Daniels will have a sidekick named Benny The Bee with him during census time as a fun way to raise awareness about the challenge of beating the local response rate in the 2010 Census.
To see the ongoing adventures of Benny and the Mayor, visit the Town of Greeneville’s Facebook page at www.facebook.com/TownofGreeneville.
Beginning March 12, households will receive official mail with detailed information on how to respond to the 2020 Census online, by phone, or by mail, according to the U.S. Census Bureau.
In April, census takers will begin visiting college students who live on campus, people living in senior centers, and others who live among large groups of people. Census takers also begin in April conducting quality check interviews to help ensure an accurate count.
In May through July, census takers will begin visiting homes that haven’t responded to the 2020 Census to help make sure everyone is counted.
The U.S. Census Bureau stresses that responses to the census are protected by law and cannot be released to identify citizens individually. The information is used for statistical purposes only, such as helping inform decisions for new hospitals, schools and roads, according to the bureau’s website.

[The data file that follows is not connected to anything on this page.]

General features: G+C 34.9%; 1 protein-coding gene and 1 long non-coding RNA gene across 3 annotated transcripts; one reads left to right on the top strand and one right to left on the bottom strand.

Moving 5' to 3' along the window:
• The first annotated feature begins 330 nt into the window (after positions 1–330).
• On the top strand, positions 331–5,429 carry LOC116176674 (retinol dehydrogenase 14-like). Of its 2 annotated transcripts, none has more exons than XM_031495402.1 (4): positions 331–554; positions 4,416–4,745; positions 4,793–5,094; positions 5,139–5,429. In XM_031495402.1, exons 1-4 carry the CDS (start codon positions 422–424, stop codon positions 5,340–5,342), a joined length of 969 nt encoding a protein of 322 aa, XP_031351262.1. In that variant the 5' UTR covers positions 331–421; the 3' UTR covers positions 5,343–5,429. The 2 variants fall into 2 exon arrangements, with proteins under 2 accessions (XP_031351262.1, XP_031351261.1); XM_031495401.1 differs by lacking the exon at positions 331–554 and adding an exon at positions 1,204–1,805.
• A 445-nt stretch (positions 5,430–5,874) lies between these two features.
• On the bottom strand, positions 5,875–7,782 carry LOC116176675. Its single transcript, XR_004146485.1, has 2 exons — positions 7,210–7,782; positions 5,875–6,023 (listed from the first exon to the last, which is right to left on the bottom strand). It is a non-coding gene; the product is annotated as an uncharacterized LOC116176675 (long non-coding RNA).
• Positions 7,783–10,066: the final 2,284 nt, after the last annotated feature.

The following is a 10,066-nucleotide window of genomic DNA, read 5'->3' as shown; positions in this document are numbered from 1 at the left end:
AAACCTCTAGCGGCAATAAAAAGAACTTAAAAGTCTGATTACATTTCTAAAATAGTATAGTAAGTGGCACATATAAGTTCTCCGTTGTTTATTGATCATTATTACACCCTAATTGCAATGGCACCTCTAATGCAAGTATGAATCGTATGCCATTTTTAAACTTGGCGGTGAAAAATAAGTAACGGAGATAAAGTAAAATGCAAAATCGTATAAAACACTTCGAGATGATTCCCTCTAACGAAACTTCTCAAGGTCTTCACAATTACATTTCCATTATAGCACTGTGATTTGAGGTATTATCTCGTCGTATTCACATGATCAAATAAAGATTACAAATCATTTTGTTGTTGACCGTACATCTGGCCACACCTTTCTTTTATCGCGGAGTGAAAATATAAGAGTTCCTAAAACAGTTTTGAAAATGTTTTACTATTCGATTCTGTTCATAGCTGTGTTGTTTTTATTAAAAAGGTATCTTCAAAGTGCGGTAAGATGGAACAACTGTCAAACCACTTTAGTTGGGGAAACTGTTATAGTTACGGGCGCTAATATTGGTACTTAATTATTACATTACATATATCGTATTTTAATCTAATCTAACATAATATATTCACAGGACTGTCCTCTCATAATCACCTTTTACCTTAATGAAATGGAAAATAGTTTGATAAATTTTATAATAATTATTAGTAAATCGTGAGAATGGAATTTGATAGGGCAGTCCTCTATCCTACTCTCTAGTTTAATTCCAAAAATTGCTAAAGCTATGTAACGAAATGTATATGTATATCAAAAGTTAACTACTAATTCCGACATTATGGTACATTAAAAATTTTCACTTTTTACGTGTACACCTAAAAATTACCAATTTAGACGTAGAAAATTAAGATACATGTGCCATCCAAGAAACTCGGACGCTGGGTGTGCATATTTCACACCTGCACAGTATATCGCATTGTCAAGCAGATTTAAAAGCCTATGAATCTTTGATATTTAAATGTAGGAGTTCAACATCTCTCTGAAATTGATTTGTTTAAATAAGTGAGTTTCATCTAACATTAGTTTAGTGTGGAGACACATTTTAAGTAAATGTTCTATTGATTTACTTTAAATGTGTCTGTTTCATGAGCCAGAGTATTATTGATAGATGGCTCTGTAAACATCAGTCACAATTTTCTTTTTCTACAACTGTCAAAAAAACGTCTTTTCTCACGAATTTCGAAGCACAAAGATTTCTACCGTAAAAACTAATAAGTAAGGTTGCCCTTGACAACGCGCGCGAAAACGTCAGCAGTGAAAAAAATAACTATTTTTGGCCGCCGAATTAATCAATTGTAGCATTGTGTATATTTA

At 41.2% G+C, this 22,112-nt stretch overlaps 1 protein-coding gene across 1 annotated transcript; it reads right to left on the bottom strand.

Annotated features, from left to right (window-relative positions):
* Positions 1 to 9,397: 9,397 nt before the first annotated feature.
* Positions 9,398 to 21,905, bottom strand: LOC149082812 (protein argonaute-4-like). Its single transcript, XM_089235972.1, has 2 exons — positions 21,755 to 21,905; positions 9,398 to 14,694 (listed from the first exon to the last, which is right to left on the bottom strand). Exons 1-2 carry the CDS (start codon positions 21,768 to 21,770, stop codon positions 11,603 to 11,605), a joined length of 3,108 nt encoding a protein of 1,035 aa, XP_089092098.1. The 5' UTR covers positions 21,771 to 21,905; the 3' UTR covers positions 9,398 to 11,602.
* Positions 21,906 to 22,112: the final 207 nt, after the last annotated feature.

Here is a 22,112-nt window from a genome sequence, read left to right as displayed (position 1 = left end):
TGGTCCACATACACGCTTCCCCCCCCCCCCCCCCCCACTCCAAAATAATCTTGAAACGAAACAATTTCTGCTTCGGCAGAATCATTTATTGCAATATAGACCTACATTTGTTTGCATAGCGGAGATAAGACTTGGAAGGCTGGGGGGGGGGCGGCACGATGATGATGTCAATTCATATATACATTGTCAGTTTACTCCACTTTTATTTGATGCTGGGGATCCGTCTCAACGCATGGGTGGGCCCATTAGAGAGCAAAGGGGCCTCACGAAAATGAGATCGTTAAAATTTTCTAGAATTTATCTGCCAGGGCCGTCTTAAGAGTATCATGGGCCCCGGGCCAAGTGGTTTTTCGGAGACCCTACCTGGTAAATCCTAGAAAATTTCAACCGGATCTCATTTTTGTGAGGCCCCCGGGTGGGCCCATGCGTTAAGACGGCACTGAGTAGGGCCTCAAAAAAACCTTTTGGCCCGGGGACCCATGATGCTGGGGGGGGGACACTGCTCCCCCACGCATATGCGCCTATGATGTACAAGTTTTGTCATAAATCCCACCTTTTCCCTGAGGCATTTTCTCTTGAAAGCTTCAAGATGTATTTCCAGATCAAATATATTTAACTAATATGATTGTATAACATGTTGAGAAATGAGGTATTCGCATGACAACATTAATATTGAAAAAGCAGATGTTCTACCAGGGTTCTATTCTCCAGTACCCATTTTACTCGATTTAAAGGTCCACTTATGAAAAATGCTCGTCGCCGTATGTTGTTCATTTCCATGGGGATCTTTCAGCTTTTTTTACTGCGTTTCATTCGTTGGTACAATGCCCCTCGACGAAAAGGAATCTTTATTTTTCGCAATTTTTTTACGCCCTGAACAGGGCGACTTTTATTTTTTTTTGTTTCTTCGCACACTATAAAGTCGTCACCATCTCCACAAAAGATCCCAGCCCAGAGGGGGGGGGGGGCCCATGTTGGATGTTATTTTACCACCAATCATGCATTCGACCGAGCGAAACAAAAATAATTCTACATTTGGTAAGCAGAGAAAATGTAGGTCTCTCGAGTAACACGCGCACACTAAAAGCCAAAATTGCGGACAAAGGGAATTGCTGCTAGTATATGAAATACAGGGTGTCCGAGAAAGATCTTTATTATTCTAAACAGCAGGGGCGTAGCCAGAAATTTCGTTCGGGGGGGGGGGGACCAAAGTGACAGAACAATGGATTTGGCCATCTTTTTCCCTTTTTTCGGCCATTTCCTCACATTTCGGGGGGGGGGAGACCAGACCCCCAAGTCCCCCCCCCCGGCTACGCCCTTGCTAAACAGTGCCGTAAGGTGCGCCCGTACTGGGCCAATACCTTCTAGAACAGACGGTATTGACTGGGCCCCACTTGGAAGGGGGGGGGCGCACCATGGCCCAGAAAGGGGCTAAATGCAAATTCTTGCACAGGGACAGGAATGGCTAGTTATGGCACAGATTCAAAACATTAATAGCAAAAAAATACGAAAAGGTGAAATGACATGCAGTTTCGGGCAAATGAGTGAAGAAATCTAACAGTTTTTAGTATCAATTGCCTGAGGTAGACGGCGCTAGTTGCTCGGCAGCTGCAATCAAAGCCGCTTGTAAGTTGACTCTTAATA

For more information about the census, visit www.2020census.gov.
Additional rainfall flowing over already-saturated ground Thursday morning contributed to the possibility of localized flooding, especially in areas of poor drainage, according to the National Weather Service.
Caution is advised traveling on all county roads.
“Do not drive through standing water and be vigilant of all road conditions because there may be some roads we haven’t seen or been reported on,” Rector said.
The Greene County Office of Emergency Management reported barricades on the following roads: North Massengill Road, Holder Road and North Massengill Road near North Mohawk Road.
High water signs are posted on the following roads: Spears Dykes Road, Marvin Road, Toby Road, Sunnydale Road, Johnson Road, Lauderdale Road, Holly Creek Road and Gilbreath Mill Road.